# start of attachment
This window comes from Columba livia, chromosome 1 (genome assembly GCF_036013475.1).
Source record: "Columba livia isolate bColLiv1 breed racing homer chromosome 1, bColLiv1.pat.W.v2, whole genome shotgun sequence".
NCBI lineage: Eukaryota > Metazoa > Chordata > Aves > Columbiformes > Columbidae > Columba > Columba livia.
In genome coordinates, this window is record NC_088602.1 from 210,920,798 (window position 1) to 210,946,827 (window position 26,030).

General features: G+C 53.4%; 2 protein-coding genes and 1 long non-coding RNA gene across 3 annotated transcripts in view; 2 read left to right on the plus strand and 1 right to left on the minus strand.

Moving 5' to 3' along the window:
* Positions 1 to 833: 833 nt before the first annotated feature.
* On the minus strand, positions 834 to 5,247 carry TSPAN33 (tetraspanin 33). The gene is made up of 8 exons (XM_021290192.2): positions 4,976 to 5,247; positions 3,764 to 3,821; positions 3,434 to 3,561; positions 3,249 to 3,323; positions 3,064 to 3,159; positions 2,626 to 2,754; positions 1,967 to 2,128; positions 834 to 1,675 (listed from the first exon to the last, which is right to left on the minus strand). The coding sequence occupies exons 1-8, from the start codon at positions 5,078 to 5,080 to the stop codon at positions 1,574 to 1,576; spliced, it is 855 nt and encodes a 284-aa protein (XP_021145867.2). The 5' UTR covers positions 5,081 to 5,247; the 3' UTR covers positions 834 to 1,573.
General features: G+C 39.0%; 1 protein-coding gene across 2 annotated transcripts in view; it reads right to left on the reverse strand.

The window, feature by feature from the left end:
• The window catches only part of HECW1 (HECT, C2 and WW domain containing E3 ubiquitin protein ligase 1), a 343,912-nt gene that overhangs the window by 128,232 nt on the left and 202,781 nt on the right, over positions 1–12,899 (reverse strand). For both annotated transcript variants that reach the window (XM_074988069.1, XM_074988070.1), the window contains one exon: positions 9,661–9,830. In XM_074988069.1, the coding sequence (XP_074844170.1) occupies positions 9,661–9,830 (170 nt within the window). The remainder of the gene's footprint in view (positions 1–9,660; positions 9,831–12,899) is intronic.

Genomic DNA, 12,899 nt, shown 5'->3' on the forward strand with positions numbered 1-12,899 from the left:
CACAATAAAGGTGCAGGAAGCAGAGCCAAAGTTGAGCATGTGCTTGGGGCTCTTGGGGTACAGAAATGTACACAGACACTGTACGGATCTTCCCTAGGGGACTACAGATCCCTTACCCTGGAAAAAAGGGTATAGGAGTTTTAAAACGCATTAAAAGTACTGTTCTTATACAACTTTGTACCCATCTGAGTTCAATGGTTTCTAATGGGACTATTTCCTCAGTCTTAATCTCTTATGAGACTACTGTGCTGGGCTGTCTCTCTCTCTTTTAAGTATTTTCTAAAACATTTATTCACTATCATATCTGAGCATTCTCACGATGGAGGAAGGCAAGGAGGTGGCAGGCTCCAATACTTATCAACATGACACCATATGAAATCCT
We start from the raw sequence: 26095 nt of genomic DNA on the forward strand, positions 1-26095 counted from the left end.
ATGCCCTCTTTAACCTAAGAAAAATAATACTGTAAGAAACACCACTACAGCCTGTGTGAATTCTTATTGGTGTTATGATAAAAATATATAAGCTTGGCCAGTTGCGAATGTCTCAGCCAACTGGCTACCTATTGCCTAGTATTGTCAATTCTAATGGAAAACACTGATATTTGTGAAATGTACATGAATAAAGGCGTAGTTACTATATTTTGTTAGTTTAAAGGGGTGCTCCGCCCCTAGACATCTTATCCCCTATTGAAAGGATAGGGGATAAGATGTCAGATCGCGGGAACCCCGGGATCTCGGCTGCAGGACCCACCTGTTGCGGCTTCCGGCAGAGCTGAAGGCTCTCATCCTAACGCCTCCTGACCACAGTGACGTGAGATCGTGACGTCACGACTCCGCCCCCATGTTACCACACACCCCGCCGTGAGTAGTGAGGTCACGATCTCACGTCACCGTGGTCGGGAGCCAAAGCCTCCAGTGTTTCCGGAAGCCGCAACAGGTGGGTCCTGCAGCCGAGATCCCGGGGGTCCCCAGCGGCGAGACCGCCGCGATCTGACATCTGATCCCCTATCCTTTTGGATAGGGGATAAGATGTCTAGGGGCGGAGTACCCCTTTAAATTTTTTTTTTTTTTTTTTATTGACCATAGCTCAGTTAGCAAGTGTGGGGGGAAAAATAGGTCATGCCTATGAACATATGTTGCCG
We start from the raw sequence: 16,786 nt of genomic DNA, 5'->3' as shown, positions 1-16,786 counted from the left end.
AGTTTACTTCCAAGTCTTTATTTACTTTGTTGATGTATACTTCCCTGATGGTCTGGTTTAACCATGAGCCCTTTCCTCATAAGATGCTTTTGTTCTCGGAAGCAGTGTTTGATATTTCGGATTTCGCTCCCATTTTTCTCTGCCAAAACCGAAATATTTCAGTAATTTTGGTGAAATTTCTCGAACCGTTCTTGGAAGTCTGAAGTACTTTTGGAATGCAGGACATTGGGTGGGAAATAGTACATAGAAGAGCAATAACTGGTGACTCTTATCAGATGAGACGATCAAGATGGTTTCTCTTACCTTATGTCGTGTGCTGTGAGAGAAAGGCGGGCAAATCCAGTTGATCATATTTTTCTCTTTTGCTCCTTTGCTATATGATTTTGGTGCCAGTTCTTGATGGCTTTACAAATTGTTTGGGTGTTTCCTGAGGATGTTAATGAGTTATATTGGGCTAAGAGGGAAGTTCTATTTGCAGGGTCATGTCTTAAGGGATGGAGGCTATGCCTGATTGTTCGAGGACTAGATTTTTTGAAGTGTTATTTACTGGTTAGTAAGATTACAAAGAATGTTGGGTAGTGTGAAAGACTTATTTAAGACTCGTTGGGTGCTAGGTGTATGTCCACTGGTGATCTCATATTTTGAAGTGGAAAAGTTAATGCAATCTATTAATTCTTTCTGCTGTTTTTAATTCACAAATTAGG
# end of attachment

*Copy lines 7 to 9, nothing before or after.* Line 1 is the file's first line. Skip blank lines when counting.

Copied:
* Positions 1 to 833: 833 nt before the first annotated feature.
* On the minus strand, positions 834 to 5,247 carry TSPAN33 (tetraspanin 33). The gene is made up of 8 exons (XM_021290192.2): positions 4,976 to 5,247; positions 3,764 to 3,821; positions 3,434 to 3,561; positions 3,249 to 3,323; positions 3,064 to 3,159; positions 2,626 to 2,754; positions 1,967 to 2,128; positions 834 to 1,675 (listed from the first exon to the last, which is right to left on the minus strand). The coding sequence occupies exons 1-8, from the start codon at positions 5,078 to 5,080 to the stop codon at positions 1,574 to 1,576; spliced, it is 855 nt and encodes a 284-aa protein (XP_021145867.2). The 5' UTR covers positions 5,081 to 5,247; the 3' UTR covers positions 834 to 1,573.
General features: G+C 39.0%; 1 protein-coding gene across 2 annotated transcripts in view; it reads right to left on the reverse strand.